France joined several other countries determined to combat the multi-billion dollar illegal killing of rare wildlife with the public destruction of three tons of illegally imported elephant ivory confiscated by the government in recent years.
One of Europe’s grand architectural landmarks, the Eiffel Tower, became the scene for Europe’s first public effort to condemn the slaughter of elephants and the resulting ivory trafficking.
“Countries around the world are taking a look at initiatives that basically reinforce what a number of other countries have done in terms of crushing ivory,” says wildlife expert Craig Sholley in praising the French government’s anti-poaching declaration.
“And each and every one is a step forward in terms of basically showing the world that ivory is not a commodity that they basically can speculate on in the future,” he said.
Sholley, a wildlife biologist and mountain gorilla expert, is a vice president at the African Wildlife Foundation (AWF) based in Nairobi, Kenya.
Conservationists have for years argued for more action against the killing of rare and engendered species, often focusing on elephants and rhinos in Africa’s protected areas.
“At the moment, it is a very despicable situation,” says Sholley. “There’s no question that we’ve lost many, many elephants and rhinos over the course of the last number of years.”
Countries line up to crush poaching
AWF leaders joined heads of state from around the world who recently met at the Wildlife Trafficking Summit in London to focus on ways to end the trade of elephant ivory, rhino horns and the capturing and trade of other rare and endangered wildlife.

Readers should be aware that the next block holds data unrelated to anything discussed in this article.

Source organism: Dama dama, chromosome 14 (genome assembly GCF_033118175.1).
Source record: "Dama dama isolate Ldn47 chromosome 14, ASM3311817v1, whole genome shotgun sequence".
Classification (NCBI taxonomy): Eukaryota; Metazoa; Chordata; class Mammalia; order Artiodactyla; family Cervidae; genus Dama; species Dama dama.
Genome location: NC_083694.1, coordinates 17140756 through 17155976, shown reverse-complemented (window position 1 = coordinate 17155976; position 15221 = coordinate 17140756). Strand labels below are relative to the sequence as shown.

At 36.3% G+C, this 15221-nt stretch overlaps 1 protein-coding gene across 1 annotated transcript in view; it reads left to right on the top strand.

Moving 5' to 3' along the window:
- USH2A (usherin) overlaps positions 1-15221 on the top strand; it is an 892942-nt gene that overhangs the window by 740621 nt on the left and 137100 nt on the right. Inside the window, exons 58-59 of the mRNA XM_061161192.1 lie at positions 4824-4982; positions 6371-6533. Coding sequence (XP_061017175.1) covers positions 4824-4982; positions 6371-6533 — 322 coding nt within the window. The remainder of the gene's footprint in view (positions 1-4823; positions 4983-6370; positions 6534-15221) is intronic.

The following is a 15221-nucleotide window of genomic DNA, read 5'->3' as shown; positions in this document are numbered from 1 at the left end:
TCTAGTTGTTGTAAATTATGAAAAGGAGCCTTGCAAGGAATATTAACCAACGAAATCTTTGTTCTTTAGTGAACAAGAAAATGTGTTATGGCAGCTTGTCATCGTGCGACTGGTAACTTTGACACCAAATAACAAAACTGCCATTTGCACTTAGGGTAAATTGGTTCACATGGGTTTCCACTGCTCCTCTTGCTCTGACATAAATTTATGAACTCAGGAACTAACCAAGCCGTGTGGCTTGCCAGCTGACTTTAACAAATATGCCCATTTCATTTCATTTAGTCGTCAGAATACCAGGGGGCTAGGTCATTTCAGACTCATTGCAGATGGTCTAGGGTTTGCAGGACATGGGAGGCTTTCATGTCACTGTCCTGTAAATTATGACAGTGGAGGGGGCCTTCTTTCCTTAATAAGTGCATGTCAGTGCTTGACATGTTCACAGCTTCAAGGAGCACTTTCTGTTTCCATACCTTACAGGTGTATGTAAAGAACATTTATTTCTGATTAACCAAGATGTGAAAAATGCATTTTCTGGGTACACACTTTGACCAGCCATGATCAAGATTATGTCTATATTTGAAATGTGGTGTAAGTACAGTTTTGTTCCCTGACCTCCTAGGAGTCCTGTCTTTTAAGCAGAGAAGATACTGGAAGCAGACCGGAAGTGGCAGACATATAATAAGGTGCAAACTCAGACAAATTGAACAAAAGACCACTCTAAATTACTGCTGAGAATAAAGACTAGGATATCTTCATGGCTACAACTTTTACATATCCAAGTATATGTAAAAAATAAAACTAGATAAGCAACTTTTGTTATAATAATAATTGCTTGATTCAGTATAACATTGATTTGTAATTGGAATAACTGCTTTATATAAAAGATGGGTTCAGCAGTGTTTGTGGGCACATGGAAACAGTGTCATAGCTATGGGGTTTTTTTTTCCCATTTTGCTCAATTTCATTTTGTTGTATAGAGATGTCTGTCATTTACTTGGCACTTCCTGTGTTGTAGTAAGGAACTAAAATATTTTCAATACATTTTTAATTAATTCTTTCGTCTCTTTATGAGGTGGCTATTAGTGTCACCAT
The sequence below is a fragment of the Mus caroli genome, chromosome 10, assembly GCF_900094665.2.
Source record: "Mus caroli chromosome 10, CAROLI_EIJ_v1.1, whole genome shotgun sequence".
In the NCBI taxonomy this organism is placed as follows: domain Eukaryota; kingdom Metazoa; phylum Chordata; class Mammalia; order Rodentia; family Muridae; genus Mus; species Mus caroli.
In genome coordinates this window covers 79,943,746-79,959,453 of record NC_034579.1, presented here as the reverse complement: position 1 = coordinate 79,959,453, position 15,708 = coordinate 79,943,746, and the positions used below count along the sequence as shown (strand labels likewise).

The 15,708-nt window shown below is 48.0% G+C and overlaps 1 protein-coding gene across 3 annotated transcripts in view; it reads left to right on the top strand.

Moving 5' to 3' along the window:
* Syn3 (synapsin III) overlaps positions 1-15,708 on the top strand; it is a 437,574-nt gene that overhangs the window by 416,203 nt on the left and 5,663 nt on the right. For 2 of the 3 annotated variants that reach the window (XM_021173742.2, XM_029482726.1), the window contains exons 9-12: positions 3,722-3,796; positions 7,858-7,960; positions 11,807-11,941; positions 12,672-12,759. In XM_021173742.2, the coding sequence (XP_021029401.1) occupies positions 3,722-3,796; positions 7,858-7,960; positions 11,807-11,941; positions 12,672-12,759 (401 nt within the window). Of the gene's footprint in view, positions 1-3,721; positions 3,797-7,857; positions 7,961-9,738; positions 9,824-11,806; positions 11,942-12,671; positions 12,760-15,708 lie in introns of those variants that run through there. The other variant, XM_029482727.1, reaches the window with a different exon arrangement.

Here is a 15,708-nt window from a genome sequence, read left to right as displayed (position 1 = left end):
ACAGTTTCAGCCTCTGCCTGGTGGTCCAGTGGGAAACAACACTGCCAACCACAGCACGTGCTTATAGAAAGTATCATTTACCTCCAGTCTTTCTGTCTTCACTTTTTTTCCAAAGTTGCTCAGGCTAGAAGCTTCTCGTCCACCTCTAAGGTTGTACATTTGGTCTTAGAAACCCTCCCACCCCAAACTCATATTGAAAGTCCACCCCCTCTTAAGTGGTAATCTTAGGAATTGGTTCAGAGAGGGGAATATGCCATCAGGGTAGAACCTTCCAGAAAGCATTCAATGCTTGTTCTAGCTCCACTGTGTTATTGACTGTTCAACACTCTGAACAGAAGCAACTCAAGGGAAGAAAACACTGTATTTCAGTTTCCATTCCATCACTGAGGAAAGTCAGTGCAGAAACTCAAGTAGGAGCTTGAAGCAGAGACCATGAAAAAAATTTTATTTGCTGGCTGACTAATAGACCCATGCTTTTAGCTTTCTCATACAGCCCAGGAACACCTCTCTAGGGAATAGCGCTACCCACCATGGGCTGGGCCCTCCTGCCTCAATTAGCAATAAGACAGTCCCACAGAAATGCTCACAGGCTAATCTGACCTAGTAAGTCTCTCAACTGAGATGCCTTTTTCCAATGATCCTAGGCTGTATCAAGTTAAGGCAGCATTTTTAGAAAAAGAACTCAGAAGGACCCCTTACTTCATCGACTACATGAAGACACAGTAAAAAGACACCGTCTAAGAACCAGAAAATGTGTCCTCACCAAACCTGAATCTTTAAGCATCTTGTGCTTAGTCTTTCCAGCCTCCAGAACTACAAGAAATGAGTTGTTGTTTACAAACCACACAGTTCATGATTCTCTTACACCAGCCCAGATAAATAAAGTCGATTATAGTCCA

Sholley says French participation builds on anti-poaching momentum created in recent months with the burning or crushing of ivory and rhino horns by governments in the United States, China, Gabon and the Philippines.
The public destruction of these illegal animal parts is a centerpiece of public awareness campaigns supported by conservation groups such as AWF. They hope to teach potential purchasers in countries where ivory and rhino horn are purchased that purchase and possession is illegal and the result of the wholesale slaughter of endangered species.
“Needless to say, China destroyed several tons of ivory about a month ago,” Sholley says. “Hong Kong has committed to destroying 33 tons of ivory over the course of the next year.
Fighting poaching on many levels
Sholley says the publicized destruction of these ivory stockpiles is an important step to take, on a different level.
“The destruction of these stockpiles are taking place basically where there is huge demand for ivory, so I think the awareness that this created particularly in those parts of Asia is very, very important,” says Sholley.
The fight against the poaching of animals and the world trade in their body parts requires a holistic approach, he says. This involves supporting enforcement in game parks and on national borders on the ground.
The mobilization includes using sniffer dogs at airports to detect ivory and rhino horns that are being exported out of African countries, as well as policy dialogues between African countries, China and Vietnam. He says the multi-pronged approach must succeed in order to have a positive effect on the future of elephants.
The wildlife expert says Africa lost about 35,000 elephants and 1,000 rhino last year. “In the context of existing populations, those aren’t sustainable numbers,” he says.